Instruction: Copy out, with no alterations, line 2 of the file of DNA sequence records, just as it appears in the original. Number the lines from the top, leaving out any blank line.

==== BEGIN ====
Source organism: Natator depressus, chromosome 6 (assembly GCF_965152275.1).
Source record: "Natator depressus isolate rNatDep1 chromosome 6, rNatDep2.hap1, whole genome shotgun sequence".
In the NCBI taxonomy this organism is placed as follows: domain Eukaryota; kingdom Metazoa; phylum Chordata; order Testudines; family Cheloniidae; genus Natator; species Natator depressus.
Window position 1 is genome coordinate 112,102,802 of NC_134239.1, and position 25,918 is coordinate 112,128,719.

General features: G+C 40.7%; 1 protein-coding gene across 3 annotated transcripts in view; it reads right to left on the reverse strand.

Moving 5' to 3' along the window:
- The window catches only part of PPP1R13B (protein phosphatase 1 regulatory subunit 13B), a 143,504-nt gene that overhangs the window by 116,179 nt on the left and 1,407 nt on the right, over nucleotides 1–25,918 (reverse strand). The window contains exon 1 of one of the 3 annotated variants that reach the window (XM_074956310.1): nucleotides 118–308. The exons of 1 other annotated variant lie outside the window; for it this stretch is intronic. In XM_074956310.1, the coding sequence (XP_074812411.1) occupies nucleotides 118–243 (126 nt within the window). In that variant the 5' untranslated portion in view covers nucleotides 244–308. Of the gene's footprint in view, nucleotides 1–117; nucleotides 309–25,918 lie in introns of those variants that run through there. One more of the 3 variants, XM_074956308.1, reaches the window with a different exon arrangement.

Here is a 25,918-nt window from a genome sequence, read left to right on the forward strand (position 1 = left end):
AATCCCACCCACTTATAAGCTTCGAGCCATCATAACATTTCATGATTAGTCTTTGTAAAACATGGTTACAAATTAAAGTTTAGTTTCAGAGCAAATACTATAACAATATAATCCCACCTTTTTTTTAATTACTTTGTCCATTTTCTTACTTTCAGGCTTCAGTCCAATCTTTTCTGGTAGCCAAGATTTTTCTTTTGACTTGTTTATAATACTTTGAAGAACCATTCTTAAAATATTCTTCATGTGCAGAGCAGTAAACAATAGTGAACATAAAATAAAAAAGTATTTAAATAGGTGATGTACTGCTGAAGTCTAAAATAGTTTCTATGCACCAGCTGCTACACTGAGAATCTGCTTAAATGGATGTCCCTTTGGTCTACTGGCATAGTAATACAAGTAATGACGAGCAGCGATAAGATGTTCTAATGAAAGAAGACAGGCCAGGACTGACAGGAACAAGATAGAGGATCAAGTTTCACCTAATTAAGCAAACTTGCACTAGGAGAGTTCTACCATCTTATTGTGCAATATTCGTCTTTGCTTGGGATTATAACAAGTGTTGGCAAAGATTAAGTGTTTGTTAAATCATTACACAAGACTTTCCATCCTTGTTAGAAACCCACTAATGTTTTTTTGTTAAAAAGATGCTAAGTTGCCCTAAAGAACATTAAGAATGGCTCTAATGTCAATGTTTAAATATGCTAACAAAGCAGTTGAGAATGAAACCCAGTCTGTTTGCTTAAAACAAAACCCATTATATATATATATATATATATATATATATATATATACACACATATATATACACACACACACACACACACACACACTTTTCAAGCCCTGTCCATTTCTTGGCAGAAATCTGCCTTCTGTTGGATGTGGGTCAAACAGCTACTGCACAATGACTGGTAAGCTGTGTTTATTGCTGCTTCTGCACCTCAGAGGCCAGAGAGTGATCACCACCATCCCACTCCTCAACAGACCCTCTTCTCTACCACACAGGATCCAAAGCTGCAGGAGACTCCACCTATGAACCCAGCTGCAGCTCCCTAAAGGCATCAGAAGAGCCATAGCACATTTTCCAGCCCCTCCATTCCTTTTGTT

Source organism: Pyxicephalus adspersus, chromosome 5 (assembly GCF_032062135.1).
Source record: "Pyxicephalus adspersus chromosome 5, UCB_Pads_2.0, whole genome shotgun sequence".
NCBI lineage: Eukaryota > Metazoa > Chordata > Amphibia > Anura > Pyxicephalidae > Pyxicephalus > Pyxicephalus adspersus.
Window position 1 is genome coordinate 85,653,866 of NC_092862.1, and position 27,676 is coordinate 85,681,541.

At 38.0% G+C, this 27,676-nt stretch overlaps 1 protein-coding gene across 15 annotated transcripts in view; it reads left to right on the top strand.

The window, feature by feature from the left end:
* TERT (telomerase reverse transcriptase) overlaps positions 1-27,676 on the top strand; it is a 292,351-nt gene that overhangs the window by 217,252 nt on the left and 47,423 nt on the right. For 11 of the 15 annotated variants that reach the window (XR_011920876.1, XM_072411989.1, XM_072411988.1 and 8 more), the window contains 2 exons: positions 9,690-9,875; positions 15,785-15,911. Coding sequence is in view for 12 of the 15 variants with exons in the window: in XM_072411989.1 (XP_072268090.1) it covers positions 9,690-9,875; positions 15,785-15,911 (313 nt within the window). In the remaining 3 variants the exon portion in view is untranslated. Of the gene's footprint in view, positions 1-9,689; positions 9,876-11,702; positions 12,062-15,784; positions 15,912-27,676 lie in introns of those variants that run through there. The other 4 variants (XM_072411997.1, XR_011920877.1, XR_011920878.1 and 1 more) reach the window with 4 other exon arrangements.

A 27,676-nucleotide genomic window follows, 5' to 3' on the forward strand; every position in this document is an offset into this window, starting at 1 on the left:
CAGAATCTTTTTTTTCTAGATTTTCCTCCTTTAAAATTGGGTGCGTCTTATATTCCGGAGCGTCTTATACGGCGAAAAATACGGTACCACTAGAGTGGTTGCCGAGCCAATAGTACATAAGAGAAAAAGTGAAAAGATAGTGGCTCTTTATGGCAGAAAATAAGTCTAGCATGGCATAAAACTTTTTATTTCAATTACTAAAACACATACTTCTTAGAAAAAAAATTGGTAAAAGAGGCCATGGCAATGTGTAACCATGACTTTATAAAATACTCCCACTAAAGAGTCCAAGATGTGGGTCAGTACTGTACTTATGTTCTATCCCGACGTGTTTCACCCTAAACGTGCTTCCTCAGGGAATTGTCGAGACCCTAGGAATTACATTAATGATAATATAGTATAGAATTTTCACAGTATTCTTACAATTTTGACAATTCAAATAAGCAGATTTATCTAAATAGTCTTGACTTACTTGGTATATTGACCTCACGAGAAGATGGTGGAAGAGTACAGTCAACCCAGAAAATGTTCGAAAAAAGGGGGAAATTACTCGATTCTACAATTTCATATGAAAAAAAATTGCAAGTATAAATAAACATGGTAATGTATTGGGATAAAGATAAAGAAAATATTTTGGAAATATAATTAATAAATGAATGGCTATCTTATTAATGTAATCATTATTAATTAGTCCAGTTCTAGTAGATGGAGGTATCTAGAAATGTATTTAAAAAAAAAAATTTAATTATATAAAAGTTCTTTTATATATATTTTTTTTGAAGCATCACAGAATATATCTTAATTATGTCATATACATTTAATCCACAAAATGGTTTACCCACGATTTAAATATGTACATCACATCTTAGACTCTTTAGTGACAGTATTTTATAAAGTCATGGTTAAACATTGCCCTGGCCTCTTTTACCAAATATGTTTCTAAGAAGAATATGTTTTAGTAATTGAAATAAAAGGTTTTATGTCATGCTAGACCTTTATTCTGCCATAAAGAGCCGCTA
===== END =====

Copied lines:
Source record: "Natator depressus isolate rNatDep1 chromosome 6, rNatDep2.hap1, whole genome shotgun sequence".